Buoyed by the wave of retro-gaming nostalgia generated by SoR2, I went on to download Sonic The Hedgehog 2, which the sisters greeted with misty-eyed joy. Yet I struggled to warm to this one like I did to Streets of Rage. Back in the nineties, I remember playing Sonic The Hedgehog for the first time and being blown away by the speed of it. Yet very quickly it became apparent that going quickly was actually a recipe for disaster – at top speed it was impossible to see what was coming next, resulting in lots of unfair deaths from unseen spikes. So even though the game’s raison d’etre was speed, perversely it did everything it could to stop you going fast – and the same is true of the sequel. I found Sonic 2 initially fun but very quickly infuriating, and once we progressed to the later levels my long-held suspicions were confirmed: i.e. that the first levels in Sonic 1 and 2 are by far the best levels in each game, leaving little reason to progress.

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Still, Ms. D remains a Sonic fan, and while charity shopping the other day I came across the critically lauded Sonic Generations for the PS3 for a mere £3. I’m hoping that both of us can enjoy this update of the old Sonic formula, and that perhaps the 3D sections fix that old Sonic problem – by actually letting you see where the hell you’re going.

But through all this, and despite the D sisters’ Sega sentimentality, my nostalgia glands have remained dispiritingly unstimulated, purely because I’m coming to these games for the very first time. So over the weekend I decided to treat myself to an old Sega game that I HAVE played before – many times in fact.

OutRun was a staple of my youth, being my go-to arcade game in musty waterfront arcades from Portsmouth to Porthtowan on many a family holiday. Recently released on the 3DS, 3D OutRun is an utterly wonderful update of the arcade classic, laden with subtle improvements but still retaining the enthralling gameplay of the original. As soon as I began playing I was transported right back to that beachfront arcade, the ten-year-old me peering over the top of the sweat-slicked steering wheel as I frantically stamped on the sand-covered pedals…

Ah, there it is: that sweet, sweet, intoxicating hit of nostalgia.

Toodle-pip for now!

3D OutRun

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Most Agreeable Moments – Speedball 2

speedball_2_brutal_deluxe_2The road to the top is a long and bloody one for Brutal Deluxe.  Week after week the boys run out onto the field and pour their heart and soul into the game, putting their bodies on the line, all for a taste of that sweet Speedball victory.  They may start as a bunch of young Division 2 upstarts and plodding veterans, but one by one they take their opponents down, on their way to glory.  Damocles. Steel Fury. Violent Desire.  They’re all notches on your belt on the brutal path to the top of Division 1.  And what a violent and satisfying path it is.

Speedball 2 isn’t unique in the feeling of accomplishment it brings with it – there is just something about sports games that gets me.  Whether it be the number crunching of the Football Manager series, or the Master League that made Pro Evolution Soccer such a time sink for me in the Playstation 2 era, there is something to taking a bunch of wooden-spooners up the ladder to a premiership.  But Speedball 2 is a bit special in the way you do it.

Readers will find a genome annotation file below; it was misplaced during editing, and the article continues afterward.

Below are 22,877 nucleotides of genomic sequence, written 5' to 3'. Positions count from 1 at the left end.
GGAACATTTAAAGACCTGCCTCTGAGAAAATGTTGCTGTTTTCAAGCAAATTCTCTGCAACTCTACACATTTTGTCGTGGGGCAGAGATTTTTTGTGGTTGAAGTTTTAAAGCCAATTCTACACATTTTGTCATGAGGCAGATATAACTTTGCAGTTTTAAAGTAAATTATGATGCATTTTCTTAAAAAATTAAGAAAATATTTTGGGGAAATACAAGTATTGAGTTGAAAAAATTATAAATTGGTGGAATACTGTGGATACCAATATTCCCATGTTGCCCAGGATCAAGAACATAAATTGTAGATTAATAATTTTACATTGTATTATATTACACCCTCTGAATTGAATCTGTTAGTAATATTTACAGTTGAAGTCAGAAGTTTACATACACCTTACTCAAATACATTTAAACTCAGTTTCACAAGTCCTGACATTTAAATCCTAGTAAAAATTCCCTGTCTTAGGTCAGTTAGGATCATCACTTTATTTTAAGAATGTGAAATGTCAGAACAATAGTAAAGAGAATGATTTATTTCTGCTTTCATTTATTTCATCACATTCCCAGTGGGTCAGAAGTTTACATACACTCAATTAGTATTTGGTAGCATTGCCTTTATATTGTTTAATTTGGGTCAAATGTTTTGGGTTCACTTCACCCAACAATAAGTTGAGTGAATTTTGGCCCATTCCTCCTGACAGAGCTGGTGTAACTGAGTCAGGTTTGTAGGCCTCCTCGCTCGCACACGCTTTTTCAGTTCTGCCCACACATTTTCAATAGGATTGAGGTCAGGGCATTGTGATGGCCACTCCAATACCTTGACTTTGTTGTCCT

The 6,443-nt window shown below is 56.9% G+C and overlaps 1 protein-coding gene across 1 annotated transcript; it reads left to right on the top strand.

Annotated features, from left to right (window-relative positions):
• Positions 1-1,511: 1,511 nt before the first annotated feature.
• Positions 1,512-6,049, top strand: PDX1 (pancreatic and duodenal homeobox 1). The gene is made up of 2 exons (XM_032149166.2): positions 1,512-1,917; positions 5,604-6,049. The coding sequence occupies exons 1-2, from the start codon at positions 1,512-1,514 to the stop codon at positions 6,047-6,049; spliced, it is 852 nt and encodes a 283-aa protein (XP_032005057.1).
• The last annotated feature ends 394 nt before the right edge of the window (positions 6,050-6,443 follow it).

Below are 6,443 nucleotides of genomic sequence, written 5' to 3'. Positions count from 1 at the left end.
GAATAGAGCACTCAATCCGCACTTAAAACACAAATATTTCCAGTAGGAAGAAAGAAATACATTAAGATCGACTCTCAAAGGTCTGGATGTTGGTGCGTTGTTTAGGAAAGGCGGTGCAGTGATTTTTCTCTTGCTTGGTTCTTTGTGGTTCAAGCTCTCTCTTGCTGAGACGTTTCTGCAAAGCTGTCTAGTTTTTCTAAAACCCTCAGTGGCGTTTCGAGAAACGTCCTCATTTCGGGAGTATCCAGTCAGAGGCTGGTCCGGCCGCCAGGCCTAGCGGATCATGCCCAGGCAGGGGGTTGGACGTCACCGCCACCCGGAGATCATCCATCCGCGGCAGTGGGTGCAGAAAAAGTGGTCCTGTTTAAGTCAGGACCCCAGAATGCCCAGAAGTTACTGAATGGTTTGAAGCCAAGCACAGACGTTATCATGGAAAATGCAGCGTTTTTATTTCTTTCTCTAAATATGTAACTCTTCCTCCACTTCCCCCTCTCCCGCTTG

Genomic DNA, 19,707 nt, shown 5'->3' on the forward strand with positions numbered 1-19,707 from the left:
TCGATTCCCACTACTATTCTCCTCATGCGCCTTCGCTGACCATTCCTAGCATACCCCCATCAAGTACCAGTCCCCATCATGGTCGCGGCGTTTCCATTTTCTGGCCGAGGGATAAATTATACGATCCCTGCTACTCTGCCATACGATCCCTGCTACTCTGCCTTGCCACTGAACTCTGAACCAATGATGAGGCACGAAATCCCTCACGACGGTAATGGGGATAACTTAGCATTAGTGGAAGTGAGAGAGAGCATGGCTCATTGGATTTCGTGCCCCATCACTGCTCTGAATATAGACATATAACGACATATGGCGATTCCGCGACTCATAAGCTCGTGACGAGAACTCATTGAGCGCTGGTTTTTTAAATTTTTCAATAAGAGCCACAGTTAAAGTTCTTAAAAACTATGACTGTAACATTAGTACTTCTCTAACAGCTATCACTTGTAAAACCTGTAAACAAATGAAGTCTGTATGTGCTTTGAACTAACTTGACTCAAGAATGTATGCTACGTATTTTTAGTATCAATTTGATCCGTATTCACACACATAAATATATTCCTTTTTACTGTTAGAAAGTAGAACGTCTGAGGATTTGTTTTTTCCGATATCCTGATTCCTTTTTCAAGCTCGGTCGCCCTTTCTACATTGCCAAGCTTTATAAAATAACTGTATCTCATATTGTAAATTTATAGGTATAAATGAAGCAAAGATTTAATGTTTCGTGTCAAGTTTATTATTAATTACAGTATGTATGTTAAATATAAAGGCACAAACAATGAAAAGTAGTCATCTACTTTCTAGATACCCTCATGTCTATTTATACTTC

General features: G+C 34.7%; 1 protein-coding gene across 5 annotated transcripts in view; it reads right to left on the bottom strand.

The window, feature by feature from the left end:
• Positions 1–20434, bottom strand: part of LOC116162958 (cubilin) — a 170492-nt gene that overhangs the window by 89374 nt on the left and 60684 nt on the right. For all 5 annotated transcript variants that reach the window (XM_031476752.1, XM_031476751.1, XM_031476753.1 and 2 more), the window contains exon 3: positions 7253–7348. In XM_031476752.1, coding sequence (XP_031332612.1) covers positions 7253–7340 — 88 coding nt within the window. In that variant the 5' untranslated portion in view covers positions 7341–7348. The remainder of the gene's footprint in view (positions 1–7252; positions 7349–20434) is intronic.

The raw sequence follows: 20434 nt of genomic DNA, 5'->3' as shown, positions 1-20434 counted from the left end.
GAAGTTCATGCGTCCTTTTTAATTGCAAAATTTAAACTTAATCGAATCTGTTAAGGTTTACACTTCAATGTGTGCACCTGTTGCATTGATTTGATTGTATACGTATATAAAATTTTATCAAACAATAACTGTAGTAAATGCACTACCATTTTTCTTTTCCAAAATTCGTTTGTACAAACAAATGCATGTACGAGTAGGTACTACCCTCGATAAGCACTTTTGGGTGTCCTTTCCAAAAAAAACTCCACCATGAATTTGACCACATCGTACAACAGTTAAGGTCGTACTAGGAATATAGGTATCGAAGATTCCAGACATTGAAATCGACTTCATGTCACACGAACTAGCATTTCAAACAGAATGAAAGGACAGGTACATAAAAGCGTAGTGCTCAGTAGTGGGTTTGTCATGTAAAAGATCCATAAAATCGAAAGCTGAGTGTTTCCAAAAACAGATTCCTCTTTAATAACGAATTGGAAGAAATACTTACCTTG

And so you train your rag tag bunch of blokes, you work them to the bone in the gym, and buy them as many pairs of Bitmap Shades and Power Gloves you can carry.  But no matter how hard you train, no matter how much blood sweat and tears your boys poor into winning, you’ll need help from the superstars of the game. And so you pony up the big future bucks to buy the Robbens and Sneijders of the future sport world.

They may be expensive, but it’s these mutants, these freaks of the game, that will be the difference between success and failure. And that’s worth saving your pennies and enduring some hardships early on in your Brutal Deluxe campaign for.

I say mutants because they kinda were just that.  Blokes with bionic eyes and tattoos on their faces.  Fellas who look a bit like they’ve come from a galaxy far far away.  And a guy that looks a bit like the love child of Prince and James Brown.  While they look like a freak show though, on the metal arenas of the Speedball tournament, they’re right bloody monsters.  It was always a violent game, but with these freaks on the field the blood flowed thick and fast, along with the bodies of the heavily armoured players as they fell heavily on the steel floor.  It’s this controlled violence that set Speedball 2 apart from other sports games.

And the moment you take to the field with your first superstar is a moment you remember.  The pace of the game changes and the game slows to a halt as the ambulance takes to the field and the game’s casualties pile up.  Winning by points is a victory, but winning by taking out the other team, well that’s an absolute drubbing.  And it’s a drubbing that becomes a distinct possibility when you’ve got bloodthirsty half-cyborgs on your side.  Speedball 2 is a blood sport after all, and when you’ve got Raw Messiah on the ropes in the final, you’ll be thankful for every drop of blood your lads are letting onto the floor.

Ice Cream, indeed.

Speedball2Celebration